For many future hospice patients, there is a time when life is about to change. And someone needs to say something . . .
A doctor leans forward in her chair. For no reason—other than doing one more thing to avoid speaking—she shifts several thin manila files across her desk. She has done this with only a glance at the files because she was making herself keep eye contact with her patient. The patient hasn’t moved. He sits motionless and upright just like the prior three visits. This gentleman is old enough to be her grandfather. Wearing a wrinkled sports jacket and food-stained tie, he’s overdressed like her Pops would be. Dress nice for the doctor’s office, that’s what her grandfather always advised.
Her patient is a nice man. Always polite. Always with a list of questions. Now, as his oncologist, she knows his most recent test results. What should she say about the final worst thing that will happen in his life when she manages to open her mouth?
Later, the seventy-something man in the wrinkled jacket and stained tie faces his wife. She didn’t go with him to the doctor’s office because she was “under the weather.” As they sit on the couch—the one she’s been negotiating to dump for three years because their cats have shredded the sides—he loosens his tie. They sit angled toward each other, his knee touching her knee. She still wears her house robe and sips the tea he made for her after returning home. It’s chamomile, of course, the same kind of tea she drank on their first date over fifty years ago.
She is his oxygen; his yesterday, today, and tomorrow. They have been through the death of a child and have watched two other children graduate from college and start families. What should be the first thing he says to her that will begin the last thing they will do together?
On the next day, a hospice nurse approaches the door. A blue nylon satchel hangs over his shoulder, the color the same as his scrubs and one with enough room for a computer and lunch (which he’ll eat in the car between patients). He checks the Google directions again on his smart phone to confirm this is the correct house. There is a man inside. He is seventy-something, a new patient with a wife and two adult kids. One is flying in from Seattle tonight, according to the nurse’s notes.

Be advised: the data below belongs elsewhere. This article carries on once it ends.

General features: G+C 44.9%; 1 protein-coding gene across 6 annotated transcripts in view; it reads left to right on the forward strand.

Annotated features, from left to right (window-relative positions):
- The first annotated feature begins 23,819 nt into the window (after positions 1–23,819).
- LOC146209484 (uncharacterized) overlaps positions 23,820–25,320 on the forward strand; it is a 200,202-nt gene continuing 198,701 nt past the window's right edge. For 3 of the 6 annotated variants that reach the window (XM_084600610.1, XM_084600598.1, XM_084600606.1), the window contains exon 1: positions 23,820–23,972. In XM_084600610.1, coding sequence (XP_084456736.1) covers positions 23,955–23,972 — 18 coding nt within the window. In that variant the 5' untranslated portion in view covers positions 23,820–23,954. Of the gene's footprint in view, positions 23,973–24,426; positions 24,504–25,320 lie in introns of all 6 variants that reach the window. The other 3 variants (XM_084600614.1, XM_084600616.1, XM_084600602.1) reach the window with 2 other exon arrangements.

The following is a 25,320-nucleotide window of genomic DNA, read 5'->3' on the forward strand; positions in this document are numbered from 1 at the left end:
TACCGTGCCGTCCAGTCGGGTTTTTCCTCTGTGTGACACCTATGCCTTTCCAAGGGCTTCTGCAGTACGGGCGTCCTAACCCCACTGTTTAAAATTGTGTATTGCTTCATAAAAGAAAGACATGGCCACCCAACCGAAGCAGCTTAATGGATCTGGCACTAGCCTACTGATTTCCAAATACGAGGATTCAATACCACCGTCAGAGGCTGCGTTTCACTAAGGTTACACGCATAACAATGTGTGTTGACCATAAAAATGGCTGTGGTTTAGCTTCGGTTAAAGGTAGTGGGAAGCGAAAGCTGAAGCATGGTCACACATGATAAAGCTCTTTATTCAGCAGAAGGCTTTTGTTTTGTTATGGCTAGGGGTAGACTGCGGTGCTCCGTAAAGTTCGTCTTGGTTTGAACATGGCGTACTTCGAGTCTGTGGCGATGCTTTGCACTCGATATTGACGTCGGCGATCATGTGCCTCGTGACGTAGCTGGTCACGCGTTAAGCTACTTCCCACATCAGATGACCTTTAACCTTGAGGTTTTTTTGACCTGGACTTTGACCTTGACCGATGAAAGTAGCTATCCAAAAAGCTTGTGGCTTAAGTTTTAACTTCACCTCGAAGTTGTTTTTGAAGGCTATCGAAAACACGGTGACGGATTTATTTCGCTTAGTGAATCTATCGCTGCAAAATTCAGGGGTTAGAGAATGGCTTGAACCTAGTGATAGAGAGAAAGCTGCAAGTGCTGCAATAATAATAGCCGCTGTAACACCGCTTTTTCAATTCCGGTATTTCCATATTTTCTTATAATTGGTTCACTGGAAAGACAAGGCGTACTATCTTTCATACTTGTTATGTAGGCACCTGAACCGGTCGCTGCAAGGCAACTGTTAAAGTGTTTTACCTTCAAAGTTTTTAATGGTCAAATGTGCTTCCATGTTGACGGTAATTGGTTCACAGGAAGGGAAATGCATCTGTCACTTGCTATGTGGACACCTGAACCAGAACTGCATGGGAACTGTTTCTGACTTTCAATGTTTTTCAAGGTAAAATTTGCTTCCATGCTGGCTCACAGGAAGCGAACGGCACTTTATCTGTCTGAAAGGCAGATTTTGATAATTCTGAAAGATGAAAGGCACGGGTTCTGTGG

The nurse has never been here before. What should he say to this family? Though he’s been a hospice nurse for almost a decade, every first visit feels . . . new. Each family is the same, and yet is so different. What can he do to truly help them?
* * *
There is always a first time to tell, or learn about, a “life-limiting” illness. The heart is too damaged for surgery and has become a ticking time bomb. A stage-four cancer, undetected weeks before, ravages the body. The chronic obstructive pulmonary disease (COPD), once manageable at the beginning of the year, compromises the lungs by mid-summer.
How will a doctor tell this news to a patient?
How will the patient respond?
What will that patient explain to his loved ones?
Is there anything reassuring for a hospice nurse to say?
Silence seduces us. Humans hoard secrets. Full disclosure can feel like an anvil on our hearts. We put off saying anything until tomorrow, which is always conveniently the next day. How easy it is to mutter white lies (but for good reasons). Why not whisper half-truths or partial information? We want someone else—anyone else—to break the “bad news” and all we’ll have to do is frown in sympathy or beat a hasty retreat.
But can silence be a blessing, a prelude to the first words? Once I helped start a BeFriender Ministry program at a church. (It’s similar to the likely better-known Stephen Ministries). Laypersons were trained to visit the lonely, isolated, and grieving. These volunteers were encouraged to “empty their cup” before each visit, to leave their own issues behind as they briefly entered into another’s life. While easier said than done, the effort was essential. When serving another, truly try to be present with them. A moment of silence can be the best thing before all the awkward and truthful and necessary words leave our mouths.
I hope doctors don’t casually share terrible news; I hope every physician pauses and strives to use the most honest words.
I hope loved ones that don’t know what to say begin to speak anyway; there are no “perfect” ways to share the unexpected and unwanted.
When one of my hospice colleagues enters a home for the first time (or tenth time), let it be with wondering what’s the best and most supportive thing to say.
First words matter. And then the next, and the next . . .
(Hospice vigorously protects a patient’s privacy. I’ll take care with how I share my experiences. Any names used are fictitious. Events are combined and/or summarized.)by